EUROPA has more water than Earth.
But the frozen moon of Jupiter is just one quarter its size.
Now astrophysicists have discovered Europa has something else we do: tectonic activity.
And that could be a major boost in the likelihood of life evolving in the oceans between its firey core and icy crust.
It’s tectonic activity. But not as we know it.
Europa spins about Jupiter on a slightly elliptical orbit. This means it swings close to the gas giant before looping somewhat further away.
The slight differences in gravity this produces flexes the moon’s core — creating the friction necessary to create a molten heart.
This warms the ice from below — likely creating a vast subsurface ocean of liquid water.
But is there any chance this ocean can harbour life, being some 100 kilometres under rock-hard ice and so far of our own warmth-giving Sun?
New simulations reported by the American Geophysical Union have just solved one of the many challenges such life would face.
A nutrient flow.
Essential minerals and compounds must circulate in a planet’s — or moon’s — ecosystem to maintain any cycle of life.
On Earth, that is done through tectonic activity.
Here, tectonic plates of rock are constantly pushing against each other.
The result is often subduction — where the old Earth’s crust gradually slips into the molten mantle below. Elsewhere, new rock cools as it rises — taking the place of that which has been swallowed up.
It’s a process that refreshes the supply of vital nutrients on our planet’s surface. Otherwise, it would all be eroded — and consumed — away.
Turns out a similar process is likely to be happening on Europa.
Except the refreshing nutrients aren’t coming from below.
They’re coming from above.
Plate tectonic activity may be happening in Europa’s icy shell. Simulations show plates of rock-hard-ice could be grinding into each other, forcing the surface layer down to later melt in the liquid ocean below.
“We have this evidence of extension and spreading, so the question becomes where does that material go?” said Brandon Johnson, an assistant professor at Brown University’s Department of Earth, Environmental and Planetary Sciences.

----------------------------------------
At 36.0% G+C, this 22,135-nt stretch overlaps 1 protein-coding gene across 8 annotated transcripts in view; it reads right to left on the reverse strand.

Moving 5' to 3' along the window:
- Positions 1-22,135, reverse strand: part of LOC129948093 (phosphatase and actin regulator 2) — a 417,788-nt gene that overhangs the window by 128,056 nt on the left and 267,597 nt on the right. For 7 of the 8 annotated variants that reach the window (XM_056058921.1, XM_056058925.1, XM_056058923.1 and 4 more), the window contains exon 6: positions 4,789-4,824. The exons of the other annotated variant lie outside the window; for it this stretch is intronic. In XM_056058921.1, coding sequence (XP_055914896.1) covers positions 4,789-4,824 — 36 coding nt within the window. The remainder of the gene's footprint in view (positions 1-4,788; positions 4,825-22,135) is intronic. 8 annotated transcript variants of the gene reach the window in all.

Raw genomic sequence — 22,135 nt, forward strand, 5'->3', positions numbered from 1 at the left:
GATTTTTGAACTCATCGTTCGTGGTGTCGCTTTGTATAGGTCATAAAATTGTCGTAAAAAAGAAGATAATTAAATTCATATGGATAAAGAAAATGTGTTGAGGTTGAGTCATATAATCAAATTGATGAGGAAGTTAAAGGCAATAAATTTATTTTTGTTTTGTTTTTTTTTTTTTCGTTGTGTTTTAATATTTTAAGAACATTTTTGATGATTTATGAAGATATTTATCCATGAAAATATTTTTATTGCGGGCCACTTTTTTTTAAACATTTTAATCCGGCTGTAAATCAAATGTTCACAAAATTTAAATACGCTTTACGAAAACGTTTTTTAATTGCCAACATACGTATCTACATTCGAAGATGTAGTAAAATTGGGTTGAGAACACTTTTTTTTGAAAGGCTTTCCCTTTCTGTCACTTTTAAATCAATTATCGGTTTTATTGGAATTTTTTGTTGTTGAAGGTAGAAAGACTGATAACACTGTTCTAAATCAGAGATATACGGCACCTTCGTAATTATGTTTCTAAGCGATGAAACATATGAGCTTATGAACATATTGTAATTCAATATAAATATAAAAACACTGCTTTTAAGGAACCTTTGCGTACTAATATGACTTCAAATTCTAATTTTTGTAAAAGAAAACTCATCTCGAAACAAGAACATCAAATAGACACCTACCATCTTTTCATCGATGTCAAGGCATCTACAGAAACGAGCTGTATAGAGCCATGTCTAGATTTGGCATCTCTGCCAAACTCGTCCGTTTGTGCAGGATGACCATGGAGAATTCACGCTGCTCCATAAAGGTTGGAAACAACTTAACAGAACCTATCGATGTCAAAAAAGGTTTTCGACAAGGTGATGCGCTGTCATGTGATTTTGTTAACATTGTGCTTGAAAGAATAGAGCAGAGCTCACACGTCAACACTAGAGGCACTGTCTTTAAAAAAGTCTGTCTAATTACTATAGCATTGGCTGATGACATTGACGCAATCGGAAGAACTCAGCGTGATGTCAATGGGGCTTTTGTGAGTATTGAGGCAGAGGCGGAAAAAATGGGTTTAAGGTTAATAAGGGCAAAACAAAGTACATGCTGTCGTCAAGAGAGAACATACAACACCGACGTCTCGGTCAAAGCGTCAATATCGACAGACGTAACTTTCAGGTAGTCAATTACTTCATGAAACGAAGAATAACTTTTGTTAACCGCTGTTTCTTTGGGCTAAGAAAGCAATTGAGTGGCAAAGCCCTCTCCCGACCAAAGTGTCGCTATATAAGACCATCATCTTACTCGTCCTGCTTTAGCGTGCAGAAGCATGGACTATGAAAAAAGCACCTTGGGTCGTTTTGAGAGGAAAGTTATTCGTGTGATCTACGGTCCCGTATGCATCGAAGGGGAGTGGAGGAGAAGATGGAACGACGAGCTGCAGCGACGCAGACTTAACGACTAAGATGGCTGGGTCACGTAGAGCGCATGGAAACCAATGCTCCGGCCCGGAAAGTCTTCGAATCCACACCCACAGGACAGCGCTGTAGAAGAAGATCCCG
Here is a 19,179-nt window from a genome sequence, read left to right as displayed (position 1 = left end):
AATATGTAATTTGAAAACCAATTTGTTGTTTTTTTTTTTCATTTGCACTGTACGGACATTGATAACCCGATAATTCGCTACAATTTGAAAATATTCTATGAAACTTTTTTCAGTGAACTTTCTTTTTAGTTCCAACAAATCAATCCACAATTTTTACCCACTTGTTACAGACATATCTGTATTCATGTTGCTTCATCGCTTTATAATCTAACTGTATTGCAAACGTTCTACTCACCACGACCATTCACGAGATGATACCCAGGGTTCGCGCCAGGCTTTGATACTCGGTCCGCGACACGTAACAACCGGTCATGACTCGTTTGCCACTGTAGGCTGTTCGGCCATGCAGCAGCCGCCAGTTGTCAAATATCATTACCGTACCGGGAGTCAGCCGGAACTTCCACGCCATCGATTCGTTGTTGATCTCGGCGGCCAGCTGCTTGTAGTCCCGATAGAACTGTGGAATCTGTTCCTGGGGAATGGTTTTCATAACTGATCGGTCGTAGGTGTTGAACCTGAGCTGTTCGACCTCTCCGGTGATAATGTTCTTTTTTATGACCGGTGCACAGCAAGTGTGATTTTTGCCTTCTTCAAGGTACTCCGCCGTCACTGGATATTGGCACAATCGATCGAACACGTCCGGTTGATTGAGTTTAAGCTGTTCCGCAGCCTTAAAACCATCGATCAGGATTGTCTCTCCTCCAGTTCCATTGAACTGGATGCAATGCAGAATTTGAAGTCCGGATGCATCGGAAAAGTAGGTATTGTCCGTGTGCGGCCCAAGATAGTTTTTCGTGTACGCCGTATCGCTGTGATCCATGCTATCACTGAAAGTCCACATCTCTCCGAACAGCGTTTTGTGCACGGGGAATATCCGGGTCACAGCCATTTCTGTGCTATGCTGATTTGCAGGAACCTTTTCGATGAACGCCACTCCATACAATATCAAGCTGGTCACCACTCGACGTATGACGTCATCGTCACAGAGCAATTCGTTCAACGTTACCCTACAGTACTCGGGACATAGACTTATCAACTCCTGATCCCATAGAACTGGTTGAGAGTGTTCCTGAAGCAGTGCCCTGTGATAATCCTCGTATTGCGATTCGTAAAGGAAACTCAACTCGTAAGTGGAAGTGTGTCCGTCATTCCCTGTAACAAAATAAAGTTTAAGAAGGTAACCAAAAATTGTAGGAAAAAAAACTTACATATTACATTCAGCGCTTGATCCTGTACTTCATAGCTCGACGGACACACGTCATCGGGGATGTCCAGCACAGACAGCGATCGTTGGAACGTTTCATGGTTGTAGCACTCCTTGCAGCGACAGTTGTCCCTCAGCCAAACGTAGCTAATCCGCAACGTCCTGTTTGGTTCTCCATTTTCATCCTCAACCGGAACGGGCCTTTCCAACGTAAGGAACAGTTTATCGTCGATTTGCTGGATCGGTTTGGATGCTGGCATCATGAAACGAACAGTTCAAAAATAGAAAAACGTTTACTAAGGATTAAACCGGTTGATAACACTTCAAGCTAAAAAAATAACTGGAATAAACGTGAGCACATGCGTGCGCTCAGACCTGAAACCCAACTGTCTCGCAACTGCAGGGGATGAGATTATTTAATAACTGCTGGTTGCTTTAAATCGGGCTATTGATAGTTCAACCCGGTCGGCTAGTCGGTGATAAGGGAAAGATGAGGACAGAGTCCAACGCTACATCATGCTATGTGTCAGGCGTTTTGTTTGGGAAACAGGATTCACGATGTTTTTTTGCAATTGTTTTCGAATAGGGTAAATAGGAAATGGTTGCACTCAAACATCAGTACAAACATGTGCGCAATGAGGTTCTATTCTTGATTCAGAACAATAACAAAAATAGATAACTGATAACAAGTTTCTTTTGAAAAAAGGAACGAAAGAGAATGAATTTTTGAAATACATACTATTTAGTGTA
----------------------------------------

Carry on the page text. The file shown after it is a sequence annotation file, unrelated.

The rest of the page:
“On Earth, the answer is subduction zones. What we show is that under reasonable assumptions for conditions on Europa, subduction could be happening there as well, which is really exciting.”
INGREDIENTS FOR LIFE
As the ice is forced downward, it would carry dust and compounds that have been falling on Europa’s surface into the potentially life-giving liquid water.
This rich ‘seasoning’ of oxidants and other chemicals are the building blocks — and foods — of life.
“If indeed there’s life in that ocean, subduction offers a way to supply the nutrients it would need,” Professor Johnson says.
It all depends on the behaviour of Europa’s ice.
There is evidence Europa’s shell is made up of two layers of ice.
One is a thin outer casing that is intensely cold (and dirty, as the moon’s orange markings betray). This sits on a layer of slightly warmer, convecting ice.
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The warmer ice is less dense than the crust, allowing the crust to sink until it cools to the temperature of the ice below.
But the new simulation shows that the presence of salts in Europa’s ice shell add enough difference in densities for it to subduct in the same manner as tectonic plates.
“Adding salt to an ice slab would be like adding little weights to it because salt is denser than ice,” Professor Johnson says. “So rather than temperature, we show that differences in the salt content of the ice could enable subduction to happen on Europa.”
This could all contribute to a cycle similar to that produced by the magma under Earth’s mantle. One such sign is cryovolcanism, where the salty contents of Europa’s ocean are sprayed out on its icy surface.